It’s a big demand on a government that’s often focussed on departmental objectives; pursuing their own goals in their own ways. Departments rise to the challenge of collaboration in a crisis, but this isn’t persistent. But it’s far from inconceivable that they could rewire themselves. The example of post-Cold War defence restructuring is powerful because it shows how very different organisations, each with their own distinct culture, history and ways of working, can adjust relatively quickly to a joint ethos.

It also shows how change on this scale is possible if there is an imperative for change and everyone involved understands the personal and collective benefits.

Joining forces

The evolution of the National Cyber Security Centre shows the approach starting to take hold in government. It’s a relatively small and nimble organisation that presents a ‘single front door’ to channel and co-ordinate the collective effort envisioned by proponents of Fusion. The UK’s response to counter-terrorism is another strong example, fusing the collective resources of security and intelligence agencies, police and armed forces.

More recent examples show similar moves in the right direction, with the increasingly joint efforts by the Home Office, Department for Digital, Culture, Media & Sport, National Crime Agency and Police, supported by intelligence agencies, industry and third sector organisations to counter online harms, although this response currently lacks that ‘single front door’ to orchestrate the collective response.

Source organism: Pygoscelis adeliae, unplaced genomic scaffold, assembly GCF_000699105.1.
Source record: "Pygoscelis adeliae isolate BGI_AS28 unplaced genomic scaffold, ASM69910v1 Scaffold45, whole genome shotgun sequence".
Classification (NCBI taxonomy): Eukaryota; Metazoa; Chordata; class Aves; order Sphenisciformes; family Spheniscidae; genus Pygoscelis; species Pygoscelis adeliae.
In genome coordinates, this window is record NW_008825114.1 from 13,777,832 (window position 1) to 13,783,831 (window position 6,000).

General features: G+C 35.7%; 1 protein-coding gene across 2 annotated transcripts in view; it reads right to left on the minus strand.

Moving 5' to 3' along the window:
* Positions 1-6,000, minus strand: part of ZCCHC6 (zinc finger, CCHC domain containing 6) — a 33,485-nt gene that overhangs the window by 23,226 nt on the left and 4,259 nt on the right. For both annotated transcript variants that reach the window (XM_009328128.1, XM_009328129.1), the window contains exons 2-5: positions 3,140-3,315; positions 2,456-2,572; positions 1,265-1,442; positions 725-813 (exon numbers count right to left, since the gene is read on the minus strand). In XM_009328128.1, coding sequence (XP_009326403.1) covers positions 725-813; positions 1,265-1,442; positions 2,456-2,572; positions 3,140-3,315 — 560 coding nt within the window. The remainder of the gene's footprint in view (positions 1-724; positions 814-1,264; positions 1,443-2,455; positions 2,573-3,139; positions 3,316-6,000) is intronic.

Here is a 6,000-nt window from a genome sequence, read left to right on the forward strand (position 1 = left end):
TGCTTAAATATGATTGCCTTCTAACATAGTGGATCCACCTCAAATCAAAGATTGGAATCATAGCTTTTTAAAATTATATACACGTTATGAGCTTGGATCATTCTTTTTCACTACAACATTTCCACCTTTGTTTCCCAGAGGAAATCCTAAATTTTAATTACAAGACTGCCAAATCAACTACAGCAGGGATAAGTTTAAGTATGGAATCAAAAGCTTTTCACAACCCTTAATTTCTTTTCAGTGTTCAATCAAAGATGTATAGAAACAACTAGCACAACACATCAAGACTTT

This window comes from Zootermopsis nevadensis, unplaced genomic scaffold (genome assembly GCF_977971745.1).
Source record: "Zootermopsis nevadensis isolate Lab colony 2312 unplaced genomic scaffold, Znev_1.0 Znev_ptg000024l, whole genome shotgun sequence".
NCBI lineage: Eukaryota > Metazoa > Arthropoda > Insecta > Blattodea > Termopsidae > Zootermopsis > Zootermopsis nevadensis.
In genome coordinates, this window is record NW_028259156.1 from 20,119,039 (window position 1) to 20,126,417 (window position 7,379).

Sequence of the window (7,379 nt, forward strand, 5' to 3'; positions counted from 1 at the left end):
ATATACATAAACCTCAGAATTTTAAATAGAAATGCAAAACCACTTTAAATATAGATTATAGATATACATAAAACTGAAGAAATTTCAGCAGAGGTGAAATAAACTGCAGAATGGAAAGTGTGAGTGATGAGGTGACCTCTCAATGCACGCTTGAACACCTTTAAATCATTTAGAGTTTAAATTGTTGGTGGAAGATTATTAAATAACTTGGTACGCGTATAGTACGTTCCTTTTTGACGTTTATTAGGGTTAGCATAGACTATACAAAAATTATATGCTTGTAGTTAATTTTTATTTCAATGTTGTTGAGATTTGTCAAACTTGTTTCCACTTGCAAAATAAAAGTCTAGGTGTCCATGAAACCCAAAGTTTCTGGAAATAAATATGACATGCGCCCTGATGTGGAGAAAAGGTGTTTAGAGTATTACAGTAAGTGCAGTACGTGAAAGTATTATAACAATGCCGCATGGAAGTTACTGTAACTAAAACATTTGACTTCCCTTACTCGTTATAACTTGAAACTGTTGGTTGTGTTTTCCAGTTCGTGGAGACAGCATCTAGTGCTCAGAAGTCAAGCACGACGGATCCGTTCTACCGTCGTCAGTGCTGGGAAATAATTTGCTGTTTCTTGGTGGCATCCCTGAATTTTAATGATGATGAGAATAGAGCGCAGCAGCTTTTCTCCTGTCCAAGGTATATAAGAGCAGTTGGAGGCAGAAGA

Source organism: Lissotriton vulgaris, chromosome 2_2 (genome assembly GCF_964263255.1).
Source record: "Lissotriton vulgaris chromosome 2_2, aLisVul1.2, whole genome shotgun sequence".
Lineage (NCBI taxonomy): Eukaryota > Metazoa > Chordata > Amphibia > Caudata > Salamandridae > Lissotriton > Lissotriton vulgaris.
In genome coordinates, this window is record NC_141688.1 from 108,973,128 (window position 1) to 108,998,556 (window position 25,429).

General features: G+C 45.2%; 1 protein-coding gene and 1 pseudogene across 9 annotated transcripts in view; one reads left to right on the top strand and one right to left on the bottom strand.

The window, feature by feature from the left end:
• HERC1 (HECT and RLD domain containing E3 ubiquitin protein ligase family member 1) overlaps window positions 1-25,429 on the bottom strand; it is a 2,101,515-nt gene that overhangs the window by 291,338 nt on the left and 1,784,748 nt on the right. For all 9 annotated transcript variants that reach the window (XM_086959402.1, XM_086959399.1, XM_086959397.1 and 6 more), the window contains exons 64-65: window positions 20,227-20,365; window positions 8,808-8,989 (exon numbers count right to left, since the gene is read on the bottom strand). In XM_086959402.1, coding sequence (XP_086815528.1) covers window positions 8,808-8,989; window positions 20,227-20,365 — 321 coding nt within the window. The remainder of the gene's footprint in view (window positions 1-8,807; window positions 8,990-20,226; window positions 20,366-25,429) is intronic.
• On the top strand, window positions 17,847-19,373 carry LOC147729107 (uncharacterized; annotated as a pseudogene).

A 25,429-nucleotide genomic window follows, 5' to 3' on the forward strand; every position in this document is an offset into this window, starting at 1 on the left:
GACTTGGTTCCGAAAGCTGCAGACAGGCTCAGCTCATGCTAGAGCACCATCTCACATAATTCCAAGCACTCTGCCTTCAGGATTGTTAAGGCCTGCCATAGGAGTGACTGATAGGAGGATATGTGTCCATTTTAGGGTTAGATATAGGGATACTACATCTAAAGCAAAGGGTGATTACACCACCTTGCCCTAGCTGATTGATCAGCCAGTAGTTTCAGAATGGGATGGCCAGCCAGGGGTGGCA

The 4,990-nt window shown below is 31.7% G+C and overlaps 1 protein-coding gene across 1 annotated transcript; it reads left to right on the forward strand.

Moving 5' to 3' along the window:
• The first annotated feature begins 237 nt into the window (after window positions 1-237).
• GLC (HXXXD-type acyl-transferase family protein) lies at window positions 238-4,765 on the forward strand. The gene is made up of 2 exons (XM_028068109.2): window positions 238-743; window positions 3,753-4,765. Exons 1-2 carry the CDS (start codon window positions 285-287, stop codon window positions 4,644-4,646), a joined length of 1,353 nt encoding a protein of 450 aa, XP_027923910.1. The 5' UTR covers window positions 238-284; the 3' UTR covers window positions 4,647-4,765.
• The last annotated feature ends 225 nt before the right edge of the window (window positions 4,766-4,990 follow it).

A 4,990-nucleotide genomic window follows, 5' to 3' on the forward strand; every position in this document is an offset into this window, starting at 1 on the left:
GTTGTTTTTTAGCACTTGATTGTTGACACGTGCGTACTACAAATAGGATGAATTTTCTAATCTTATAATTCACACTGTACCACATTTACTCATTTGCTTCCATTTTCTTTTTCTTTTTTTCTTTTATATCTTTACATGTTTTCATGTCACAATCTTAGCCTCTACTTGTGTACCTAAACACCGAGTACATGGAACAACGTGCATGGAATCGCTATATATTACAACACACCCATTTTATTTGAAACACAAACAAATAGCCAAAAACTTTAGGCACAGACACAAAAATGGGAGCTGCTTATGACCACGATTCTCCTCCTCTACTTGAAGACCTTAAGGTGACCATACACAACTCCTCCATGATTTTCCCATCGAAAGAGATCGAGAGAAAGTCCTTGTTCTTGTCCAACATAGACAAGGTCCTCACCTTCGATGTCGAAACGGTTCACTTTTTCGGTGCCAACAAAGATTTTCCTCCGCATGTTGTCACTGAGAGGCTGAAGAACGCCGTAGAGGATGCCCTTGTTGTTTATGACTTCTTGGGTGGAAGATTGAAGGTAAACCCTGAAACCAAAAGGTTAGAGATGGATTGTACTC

Changing heads, hearts and habits

These examples suggest there’s a base to build on to make Fusion work. But making that happen will be about changing heads, hearts and habits. The ‘heads’ part is about realising and accepting the need for change, as the Armed Forces did in the 1990s. When it comes to operating effectively in the information age, and fighting cyber threats, the Government’s immediate challenge is to confront the shortage of people with advanced digital engineering and cyber skills. The growth of the digital economy is creating a war for talent, with the draw towards higher private sector salaries counterbalanced in part by the mission and purpose offered by national security roles. There are pockets of brilliance, such as Government Communications Headquarters’ cyber apprenticeship scheme, but this takes only a small proportion of the annual applicants. Extending the Fusion approach to talent management would enable Government departments, the armed forces, agencies and police to attract, recruit, train, develop, manage and retain these highly skilled people centrally. And this process would engender a strong ‘Fusion ethos’ in the recruits – and future leaders – it takes on.